ifconfig autoconfprivacy uses if_xflags and separating these two looks
kind of dirty... Wouldn't it be better to move autoconfprivacy from
ifconfig to ndp (as privacy_rtadv flag)? The option name is pretty
long and the thing is ndp-related... How much would have people
suffered from that change?

And slowly back to the original question. Is it safe to allow
accepting RAs on a router then? I mean in terms of messing with
default router list (make sure the routines only touch RTF_CONNECTED
and correct those XXX'ed conditions with ip forwarding). BTW: RTF_MAX
comment should be "minimum priority" instead of "maximum" :-)

> Because ND depends on multicast and therefor needs a local scope and
> because of this we end up with addressing scopes and then we need
> stateless address assignment on the local scope with duplicate address
> detection and now you're deep down in the darkest of the dark holes.

Strange, I always thought that stateless address assignment and
link-local scope were the features of the protocol :-) DAD just comes
up because it's obviously necessary. And maybe they thought multicast
queries were a bonus for ISPs which cheap switches would broadcast
anyway.

> Hmm. Please show me a switch that actually does the ND multicast in a
> non-flooding way. By default most multicast is treated like broadcast and
> is flooded all over the place. So there is no gain for a hell lot of pain.

Our peer's Cizcoe C4900M for example. I'm going to test our 3com 4200G
as it should work too. I guess in the size that you really need it,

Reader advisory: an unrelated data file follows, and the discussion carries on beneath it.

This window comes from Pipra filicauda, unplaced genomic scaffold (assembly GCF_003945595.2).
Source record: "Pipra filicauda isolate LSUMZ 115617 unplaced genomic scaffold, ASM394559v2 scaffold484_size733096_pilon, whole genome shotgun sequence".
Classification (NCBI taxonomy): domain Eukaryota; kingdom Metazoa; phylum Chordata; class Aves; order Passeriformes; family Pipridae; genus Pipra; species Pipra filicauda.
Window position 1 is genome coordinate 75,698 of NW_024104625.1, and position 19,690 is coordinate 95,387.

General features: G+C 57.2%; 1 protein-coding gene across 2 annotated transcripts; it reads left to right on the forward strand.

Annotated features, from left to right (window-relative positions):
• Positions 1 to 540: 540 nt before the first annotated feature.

you already have the money to find a switch that supports it. (and
they probably hoped the manufacturers would cooperate ;-))

> There is nothing wrong with mutlicast where multicast is needed but
> neighbor discovery (aka address resolution) is not one of those cases.
> Sure the theory sounds sexy but in reality it is just painful.

You got that right, it isn't necessary here. I guess I'm just lucky
not being painfully hurt.

> It is a forced deployment and it is only possible because many things
> implied with IPv6 got killed. It is funny that all those things that
> should never ever be needed in IPv6 are suddenly implemented (best example
> dhcp6).

I thought that that's why the autonomous flag in RA was for from the
very beginning. The RFC from august 1996 has a reference to DHCPv6 in
it...
But yes, a lot of simple things should've been there from the
beginning (RFC 5006 being probably the most user-visible one)

> As an example of political nonsense look at what it took to be able to get
> PI IPv6 space.

Okay, I get it now...

--
Martin Pelikan